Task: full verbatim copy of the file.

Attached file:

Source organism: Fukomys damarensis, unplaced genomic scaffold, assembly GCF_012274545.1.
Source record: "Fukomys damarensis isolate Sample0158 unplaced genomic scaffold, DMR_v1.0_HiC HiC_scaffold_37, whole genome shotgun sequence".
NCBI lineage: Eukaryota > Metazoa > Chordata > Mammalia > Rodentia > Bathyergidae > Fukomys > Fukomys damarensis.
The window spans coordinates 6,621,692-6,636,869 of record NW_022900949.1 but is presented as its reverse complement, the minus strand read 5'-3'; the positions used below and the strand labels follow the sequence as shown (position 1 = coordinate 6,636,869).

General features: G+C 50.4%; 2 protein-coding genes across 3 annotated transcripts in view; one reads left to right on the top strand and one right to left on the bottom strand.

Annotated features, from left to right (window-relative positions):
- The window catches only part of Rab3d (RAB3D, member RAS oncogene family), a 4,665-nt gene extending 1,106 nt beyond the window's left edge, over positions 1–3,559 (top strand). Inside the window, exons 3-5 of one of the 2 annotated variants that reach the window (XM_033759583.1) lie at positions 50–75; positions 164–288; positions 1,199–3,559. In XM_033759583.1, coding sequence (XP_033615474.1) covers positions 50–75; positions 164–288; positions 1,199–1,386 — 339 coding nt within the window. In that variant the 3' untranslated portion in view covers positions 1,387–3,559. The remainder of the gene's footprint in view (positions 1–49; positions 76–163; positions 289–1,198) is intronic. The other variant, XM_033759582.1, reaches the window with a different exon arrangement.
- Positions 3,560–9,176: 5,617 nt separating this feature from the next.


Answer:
Source organism: Fukomys damarensis, unplaced genomic scaffold, assembly GCF_012274545.1.
Source record: "Fukomys damarensis isolate Sample0158 unplaced genomic scaffold, DMR_v1.0_HiC HiC_scaffold_37, whole genome shotgun sequence".
NCBI lineage: Eukaryota > Metazoa > Chordata > Mammalia > Rodentia > Bathyergidae > Fukomys > Fukomys damarensis.
The window spans coordinates 6,621,692-6,636,869 of record NW_022900949.1 but is presented as its reverse complement, the minus strand read 5'-3'; the positions used below and the strand labels follow the sequence as shown (position 1 = coordinate 6,636,869).

General features: G+C 50.4%; 2 protein-coding genes across 3 annotated transcripts in view; one reads left to right on the top strand and one right to left on the bottom strand.

Annotated features, from left to right (window-relative positions):
- The window catches only part of Rab3d (RAB3D, member RAS oncogene family), a 4,665-nt gene extending 1,106 nt beyond the window's left edge, over positions 1–3,559 (top strand). Inside the window, exons 3-5 of one of the 2 annotated variants that reach the window (XM_033759583.1) lie at positions 50–75; positions 164–288; positions 1,199–3,559. In XM_033759583.1, coding sequence (XP_033615474.1) covers positions 50–75; positions 164–288; positions 1,199–1,386 — 339 coding nt within the window. In that variant the 3' untranslated portion in view covers positions 1,387–3,559. The remainder of the gene's footprint in view (positions 1–49; positions 76–163; positions 289–1,198) is intronic. The other variant, XM_033759582.1, reaches the window with a different exon arrangement.
- Positions 3,560–9,176: 5,617 nt separating this feature from the next.